New Products to Look for in 2021
Bio-technology is changing the products available to florists for the better. Now more than ever there is a desire to reduce the carbon footprint created by our industry and companies are inventing and re-engineering products to fit this need. Here are a few companies to watch for this year:
Verdant Technologies is partnering up with Chrysal to distribute their latest invention called HarvestHold, a 1-MCP based technology applied to a sheet of film. HarvestHold comes on a roll and the sheets are placed with the product to block ethylene in fruits, vegetables and flowers. It minimalizes perishability and extends the life of the product. This means fresher product to the consumer, reduced shrinkage and less waste to the environment. The product will be initially tested with Colombian flower farms and distributed in the U.S. later this year.
For Peat's Sake
Peat is widely used in our industry to nourish plants, but the process of excavating peat, has destroyed natural bogs, moorlands and peatlands across the U.K. and releases large amounts of CO2 into the air. The natural water management and diverse wildlife in these regions is being disrupted. Recently the U.K. passed laws restricting the use of peat and companies are scrambling to find alternatives.
Called to action, George Davies, a 20 year old college student studying Environmental Geology in the U.K., found his life curtailed by the pandemic. Instead of sitting back and relaxing, he became an activist and developed a product called "For Peat's Sake", a 100% peat-free growing medium using a by-product of the Sri Lankan coconut industry. For Peat's Sake uses the coir from coconuts to develop a peat alternative, which helps plants grow by promoting the correct air to water ratio. The product is shipped dry, in a compostable package. It's only available in the U.K. for now, but hopefully more widely available within the year.
Green floral foam has long been a staple in our industry but not friend to our environment, as it it made from petrochemicals. Now there's a new alternative to foam, called FloraGuppy, a malleable, reusable, recyclable plastic sphere that uses two interlocking halves to form a ball with 58 holes. It can be molded by using warm water and can be used for fresh flower arrangements, silks, crafts and orchids. It was developed by James Wong of Vancouver and tested in the African flower market. It received recognition at the Chelsea Flower Show after the U.K.'s Royal Horticultural Society banned the use of floral foam for its shows. You can now find the product on Amazon.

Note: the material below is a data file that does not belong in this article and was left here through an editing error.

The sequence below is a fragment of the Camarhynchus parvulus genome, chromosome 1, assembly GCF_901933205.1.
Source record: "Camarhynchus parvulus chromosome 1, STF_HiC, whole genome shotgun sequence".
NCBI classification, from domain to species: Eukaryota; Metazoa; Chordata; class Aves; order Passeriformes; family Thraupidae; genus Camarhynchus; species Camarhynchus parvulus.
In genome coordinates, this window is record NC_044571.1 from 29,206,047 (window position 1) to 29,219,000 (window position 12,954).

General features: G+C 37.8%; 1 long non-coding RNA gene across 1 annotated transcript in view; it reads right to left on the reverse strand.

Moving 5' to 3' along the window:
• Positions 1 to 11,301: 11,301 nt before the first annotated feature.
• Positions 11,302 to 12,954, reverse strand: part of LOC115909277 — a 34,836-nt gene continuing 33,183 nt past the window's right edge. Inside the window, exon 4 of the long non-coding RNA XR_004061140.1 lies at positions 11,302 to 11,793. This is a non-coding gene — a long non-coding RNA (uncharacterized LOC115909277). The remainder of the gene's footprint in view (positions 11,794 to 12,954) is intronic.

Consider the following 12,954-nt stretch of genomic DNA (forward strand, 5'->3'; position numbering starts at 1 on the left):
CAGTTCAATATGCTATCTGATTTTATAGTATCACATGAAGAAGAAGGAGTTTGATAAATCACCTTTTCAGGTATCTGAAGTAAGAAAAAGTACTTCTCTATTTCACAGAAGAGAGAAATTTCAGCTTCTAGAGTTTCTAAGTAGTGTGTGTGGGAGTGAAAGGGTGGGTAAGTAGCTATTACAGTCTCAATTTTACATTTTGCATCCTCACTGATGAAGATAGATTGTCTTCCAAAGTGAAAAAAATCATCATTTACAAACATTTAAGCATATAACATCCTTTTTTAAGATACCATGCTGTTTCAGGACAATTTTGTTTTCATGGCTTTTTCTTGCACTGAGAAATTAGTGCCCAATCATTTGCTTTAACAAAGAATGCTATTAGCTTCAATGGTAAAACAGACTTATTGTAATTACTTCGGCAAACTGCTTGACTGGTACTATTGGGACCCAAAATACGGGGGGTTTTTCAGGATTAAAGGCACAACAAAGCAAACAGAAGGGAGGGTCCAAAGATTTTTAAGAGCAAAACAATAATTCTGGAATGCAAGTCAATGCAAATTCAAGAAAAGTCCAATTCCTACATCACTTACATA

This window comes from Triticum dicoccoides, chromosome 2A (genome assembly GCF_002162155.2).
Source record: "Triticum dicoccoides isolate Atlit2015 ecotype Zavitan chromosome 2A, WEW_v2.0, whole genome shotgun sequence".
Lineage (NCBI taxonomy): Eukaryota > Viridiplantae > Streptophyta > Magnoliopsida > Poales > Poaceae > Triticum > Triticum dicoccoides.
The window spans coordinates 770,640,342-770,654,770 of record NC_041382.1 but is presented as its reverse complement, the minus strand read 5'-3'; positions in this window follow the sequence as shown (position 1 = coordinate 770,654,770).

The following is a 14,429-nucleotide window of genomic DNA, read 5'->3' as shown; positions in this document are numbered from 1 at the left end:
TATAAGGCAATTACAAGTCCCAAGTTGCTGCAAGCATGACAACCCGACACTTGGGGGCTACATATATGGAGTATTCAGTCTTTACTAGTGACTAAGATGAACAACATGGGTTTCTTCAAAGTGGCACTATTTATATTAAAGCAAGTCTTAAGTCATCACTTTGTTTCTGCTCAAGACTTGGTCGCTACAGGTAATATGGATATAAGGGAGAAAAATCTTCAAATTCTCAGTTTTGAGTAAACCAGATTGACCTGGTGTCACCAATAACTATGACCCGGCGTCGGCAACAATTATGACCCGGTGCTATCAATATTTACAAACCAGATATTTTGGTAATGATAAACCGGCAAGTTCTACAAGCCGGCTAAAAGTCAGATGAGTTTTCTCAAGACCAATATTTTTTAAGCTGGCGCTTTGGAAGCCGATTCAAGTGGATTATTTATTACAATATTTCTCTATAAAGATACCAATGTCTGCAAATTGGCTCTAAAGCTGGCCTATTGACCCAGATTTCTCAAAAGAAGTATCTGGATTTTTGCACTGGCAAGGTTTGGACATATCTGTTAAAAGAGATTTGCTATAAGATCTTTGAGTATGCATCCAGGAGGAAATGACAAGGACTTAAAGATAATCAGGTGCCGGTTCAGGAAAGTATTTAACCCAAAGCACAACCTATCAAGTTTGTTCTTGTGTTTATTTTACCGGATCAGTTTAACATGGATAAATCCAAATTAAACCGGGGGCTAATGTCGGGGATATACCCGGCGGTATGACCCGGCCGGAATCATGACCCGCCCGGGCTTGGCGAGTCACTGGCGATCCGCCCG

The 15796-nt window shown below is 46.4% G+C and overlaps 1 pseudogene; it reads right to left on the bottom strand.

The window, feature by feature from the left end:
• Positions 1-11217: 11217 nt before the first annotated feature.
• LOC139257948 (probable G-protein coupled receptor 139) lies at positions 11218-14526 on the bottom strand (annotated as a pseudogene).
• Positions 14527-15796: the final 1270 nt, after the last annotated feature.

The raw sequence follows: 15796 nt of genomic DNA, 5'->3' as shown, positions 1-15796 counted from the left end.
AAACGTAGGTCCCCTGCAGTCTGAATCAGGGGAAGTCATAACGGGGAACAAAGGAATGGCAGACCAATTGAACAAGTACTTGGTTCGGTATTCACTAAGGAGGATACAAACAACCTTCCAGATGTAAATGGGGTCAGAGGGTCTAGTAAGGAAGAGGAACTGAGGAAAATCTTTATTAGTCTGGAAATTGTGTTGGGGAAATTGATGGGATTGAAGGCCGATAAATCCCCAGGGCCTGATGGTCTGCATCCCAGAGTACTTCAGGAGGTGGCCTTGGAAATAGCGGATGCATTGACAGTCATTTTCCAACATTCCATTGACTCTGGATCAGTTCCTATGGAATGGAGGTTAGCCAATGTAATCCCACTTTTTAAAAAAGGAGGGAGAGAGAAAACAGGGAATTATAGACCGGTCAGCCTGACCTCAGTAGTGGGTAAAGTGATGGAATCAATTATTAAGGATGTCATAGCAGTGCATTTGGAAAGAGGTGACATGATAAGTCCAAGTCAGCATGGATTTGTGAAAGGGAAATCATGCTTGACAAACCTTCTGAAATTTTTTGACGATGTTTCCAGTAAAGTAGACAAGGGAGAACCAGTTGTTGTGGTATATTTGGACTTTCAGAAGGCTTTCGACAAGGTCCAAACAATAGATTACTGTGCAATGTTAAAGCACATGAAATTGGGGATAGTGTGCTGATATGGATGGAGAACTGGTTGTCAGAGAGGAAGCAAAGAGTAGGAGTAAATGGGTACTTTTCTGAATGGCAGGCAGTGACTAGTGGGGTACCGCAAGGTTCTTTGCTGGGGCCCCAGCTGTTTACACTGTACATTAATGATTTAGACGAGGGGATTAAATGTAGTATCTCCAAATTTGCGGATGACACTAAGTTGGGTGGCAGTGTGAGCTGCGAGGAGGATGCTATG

Holly Chapple Pillows and Eggs were introduced to the market a few years ago. Another foam-free solution, these removable, reusable and recyclable frogs are used to create wedding bouquets and container arrangements. Holly's one of a kind armatures, which combine her signature egg and pillow designs with a water vessel make arbor and chuppah designs easier to install. Her products are available through wholesale suppliers.
Agra Wool International
Agra Wool Floral Foam, made from Basalt and a type of sucrose (cane or beet sugar) are bio-degradable. Unlike floral foam, which is made from oil-based materials, Agra Wool blocks are made from natural materials, can be broken up and used as a potting soil alternative, and are fully compostable.
"Innovation happens when people are free to think, experiment and speculate."